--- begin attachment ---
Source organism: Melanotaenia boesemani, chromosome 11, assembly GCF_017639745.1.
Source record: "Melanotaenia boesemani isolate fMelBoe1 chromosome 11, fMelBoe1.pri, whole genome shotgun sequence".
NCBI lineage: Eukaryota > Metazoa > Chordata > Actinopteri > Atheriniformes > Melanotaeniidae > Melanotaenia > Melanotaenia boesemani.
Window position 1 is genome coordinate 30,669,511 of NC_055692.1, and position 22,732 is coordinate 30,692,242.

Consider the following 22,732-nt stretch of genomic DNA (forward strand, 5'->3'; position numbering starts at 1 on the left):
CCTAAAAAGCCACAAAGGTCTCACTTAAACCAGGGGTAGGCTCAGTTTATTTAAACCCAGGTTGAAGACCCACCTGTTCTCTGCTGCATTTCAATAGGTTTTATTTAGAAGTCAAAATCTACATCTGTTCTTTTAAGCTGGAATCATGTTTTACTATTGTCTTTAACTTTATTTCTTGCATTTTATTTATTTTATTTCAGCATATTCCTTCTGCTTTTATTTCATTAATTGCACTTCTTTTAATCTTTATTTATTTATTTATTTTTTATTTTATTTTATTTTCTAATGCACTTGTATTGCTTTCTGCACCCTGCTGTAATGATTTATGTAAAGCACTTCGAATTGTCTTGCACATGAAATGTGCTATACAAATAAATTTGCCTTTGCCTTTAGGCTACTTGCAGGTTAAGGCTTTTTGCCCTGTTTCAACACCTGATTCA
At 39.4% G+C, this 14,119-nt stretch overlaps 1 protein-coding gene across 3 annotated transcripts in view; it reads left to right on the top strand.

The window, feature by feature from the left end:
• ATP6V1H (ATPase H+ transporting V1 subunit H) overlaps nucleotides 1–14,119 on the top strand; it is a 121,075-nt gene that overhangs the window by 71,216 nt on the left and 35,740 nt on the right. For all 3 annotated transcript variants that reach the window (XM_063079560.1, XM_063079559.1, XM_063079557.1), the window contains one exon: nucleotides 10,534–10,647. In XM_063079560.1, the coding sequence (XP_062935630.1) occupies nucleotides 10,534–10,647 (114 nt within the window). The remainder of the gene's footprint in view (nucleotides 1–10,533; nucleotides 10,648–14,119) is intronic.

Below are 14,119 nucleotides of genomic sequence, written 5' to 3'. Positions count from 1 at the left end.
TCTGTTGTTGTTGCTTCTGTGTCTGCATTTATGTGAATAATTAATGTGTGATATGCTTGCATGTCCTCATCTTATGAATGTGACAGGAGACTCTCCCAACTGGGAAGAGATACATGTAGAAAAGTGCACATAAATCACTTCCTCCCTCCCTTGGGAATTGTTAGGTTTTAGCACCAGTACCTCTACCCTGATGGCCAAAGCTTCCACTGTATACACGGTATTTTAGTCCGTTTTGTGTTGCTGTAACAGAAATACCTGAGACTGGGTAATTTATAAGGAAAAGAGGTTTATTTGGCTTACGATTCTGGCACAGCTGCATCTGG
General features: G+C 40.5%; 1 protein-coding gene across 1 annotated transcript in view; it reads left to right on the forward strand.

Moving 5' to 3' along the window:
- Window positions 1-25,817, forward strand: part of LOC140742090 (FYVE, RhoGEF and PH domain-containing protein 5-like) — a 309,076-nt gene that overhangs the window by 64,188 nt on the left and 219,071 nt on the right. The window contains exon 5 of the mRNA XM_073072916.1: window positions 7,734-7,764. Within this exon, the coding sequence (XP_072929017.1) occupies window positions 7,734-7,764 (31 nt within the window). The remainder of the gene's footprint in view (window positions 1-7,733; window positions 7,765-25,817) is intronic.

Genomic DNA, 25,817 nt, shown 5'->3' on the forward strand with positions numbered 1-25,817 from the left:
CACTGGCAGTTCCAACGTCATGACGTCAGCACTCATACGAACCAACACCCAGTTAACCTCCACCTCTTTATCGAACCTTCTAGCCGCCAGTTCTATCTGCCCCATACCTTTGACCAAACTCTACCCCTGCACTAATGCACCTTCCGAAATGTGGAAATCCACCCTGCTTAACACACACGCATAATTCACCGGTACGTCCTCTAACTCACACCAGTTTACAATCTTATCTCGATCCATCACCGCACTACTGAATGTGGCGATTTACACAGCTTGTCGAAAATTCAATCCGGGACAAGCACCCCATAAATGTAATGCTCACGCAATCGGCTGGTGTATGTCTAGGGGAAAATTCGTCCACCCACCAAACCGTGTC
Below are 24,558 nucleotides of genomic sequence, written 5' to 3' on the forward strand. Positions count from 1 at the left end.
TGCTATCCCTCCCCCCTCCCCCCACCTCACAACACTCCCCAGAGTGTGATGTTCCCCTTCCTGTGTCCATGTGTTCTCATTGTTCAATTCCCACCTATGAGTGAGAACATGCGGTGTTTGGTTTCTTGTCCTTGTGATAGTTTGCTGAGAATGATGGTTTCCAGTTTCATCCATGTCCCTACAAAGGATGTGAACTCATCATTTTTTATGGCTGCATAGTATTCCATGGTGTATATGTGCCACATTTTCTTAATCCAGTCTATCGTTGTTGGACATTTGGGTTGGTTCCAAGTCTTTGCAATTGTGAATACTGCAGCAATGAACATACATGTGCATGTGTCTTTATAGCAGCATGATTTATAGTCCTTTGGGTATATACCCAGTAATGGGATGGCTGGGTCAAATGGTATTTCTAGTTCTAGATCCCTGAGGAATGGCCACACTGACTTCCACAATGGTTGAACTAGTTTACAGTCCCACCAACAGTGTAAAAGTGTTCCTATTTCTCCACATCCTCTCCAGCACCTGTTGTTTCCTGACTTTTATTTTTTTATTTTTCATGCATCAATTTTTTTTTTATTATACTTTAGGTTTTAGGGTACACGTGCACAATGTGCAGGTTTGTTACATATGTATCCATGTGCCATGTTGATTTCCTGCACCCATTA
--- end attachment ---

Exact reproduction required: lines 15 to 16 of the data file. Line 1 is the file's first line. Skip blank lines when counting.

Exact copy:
Genomic DNA, 25,817 nt, shown 5'->3' on the forward strand with positions numbered 1-25,817 from the left:
CACTGGCAGTTCCAACGTCATGACGTCAGCACTCATACGAACCAACACCCAGTTAACCTCCACCTCTTTATCGAACCTTCTAGCCGCCAGTTCTATCTGCCCCATACCTTTGACCAAACTCTACCCCTGCACTAATGCACCTTCCGAAATGTGGAAATCCACCCTGCTTAACACACACGCATAATTCACCGGTACGTCCTCTAACTCACACCAGTTTACAATCTTATCTCGATCCATCACCGCACTACTGAATGTGGCGATTTACACAGCTTGTCGAAAATTCAATCCGGGACAAGCACCCCATAAATGTAATGCTCACGCAATCGGCTGGTGTATGTCTAGGGGAAAATTCGTCCACCCACCAAACCGTGTC